Value of Service Learning Through Global Collaborations

AuthorDavid Tushaus,Christina Gillis
DOI10.1177/2322005817730152
Published date01 January 2018
Date01 January 2018
Subject MatterArticles
Article
Value of Service Learning
Through Global Collaborations
Christina Gillis1
David Tushaus2
Abstract
This article outlines the importance of international clinical service learning in the area of legal
education. The article describes two mobile legal clinic projects in Nepal that are part of an international
collaboration between Forum for Nation Building (FNB), a non-governmental organization (NGO)
based in Nepal, a university professor hailing from the United States, law students and professionals.
Law students and professionals were recruited to be clinic volunteers and trained to form mobile legal
aid clinics.
Both projects began as a collaborative effort between a Nepal-based NGO and a professor from the
United States seeking to obtain funding to serve distressed populations in Nepal. Since earthquakes and
other natural disasters cause an immediate harm and threat of harm to residents of the area, the initial
response is to provide food, clothing and shelter to the most vulnerable sections. However, once the
initial shock is over and basic needs are met, many persons including survivors of domestic violence
among these displaced populations will have legal problems which will need to be addressed.
Although stationary clinics are important in providing services to such communities, they may be
inaccessible or otherwise unknown to those in greatest need who do not possess the means to travel
even a modest distance to reach them. This article will discuss how mobile clinics can be used to
provide legal aid on various issues including domestic violence to survivors of natural disasters with
specific reference to the earthquake that devastated Nepal in 2015.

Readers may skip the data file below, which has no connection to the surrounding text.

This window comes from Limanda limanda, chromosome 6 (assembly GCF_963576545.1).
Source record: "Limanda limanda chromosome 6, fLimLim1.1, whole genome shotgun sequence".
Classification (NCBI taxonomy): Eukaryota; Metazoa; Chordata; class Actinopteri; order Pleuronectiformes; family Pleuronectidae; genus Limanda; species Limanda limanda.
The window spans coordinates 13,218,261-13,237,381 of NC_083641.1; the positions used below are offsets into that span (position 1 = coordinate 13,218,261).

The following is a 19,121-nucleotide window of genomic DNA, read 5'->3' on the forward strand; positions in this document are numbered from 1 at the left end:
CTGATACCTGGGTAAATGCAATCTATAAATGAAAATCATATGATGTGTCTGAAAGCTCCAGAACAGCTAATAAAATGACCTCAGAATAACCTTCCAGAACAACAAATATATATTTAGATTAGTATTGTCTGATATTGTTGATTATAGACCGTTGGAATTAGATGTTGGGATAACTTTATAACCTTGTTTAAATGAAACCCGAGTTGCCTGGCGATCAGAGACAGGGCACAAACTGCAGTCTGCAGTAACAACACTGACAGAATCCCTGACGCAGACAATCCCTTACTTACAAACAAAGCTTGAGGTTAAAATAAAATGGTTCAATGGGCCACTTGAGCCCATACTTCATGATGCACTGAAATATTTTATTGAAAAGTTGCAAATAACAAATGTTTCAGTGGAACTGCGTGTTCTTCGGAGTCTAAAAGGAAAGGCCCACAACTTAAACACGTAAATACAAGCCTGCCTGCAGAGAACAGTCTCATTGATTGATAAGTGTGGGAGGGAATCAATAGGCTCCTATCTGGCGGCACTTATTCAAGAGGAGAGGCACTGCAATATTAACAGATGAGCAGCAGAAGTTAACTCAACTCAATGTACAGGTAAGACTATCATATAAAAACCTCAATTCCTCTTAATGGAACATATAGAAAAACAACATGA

Introduction
The Universal Declaration of Human Rights enacted by the United Nations in its Preamble recognizes
that ‘the equal and inalienable rights of all members of the human family is the foundation of freedom,
justice, and peace in the world’.3 There is a duty and responsibility on members of the legal profession
to work towards ensuring that the rule of law is accessible to all. This is necessary for laying the
1 Alumna, Missouri Western State University, Saint Joseph, Missouri, USA.
2 Professor, Criminal Justice, Legal Studies and Social Work, Missouri Western State University, Saint Joseph, Missouri, USA.
3 Universal Declaration of Human Rights, GA Res. 217 (III) A, UN Doc.A/RES/217(III) (Dec. 10, 1948).
Asian Journal of Legal Education
5(1) 1–20
© 2017 The West Bengal National
University of Juridical Sciences
SAGE Publications
sagepub.in/home.nav
DOI: 10.1177/2322005817730152
http://ale.sagepub.com
Corresponding author:
David Tushaus, Professor, Criminal Justice, Legal Studies and Social Work, Missouri Western State University,
Wilson 204, 4525 Downs Drive, Saint Joseph, Missouri 64507, USA.
E-mail: tushaus@missouriwestern.edu
2 Asian Journal of Legal Education 5(1)
foundation of a fair and just system. Professors of law are in a unique position to impart knowledge
regarding teaching this duty to their students who shall be entering the profession. This article will
explore one way in which the formation and implementation of mobile clinics can provide service-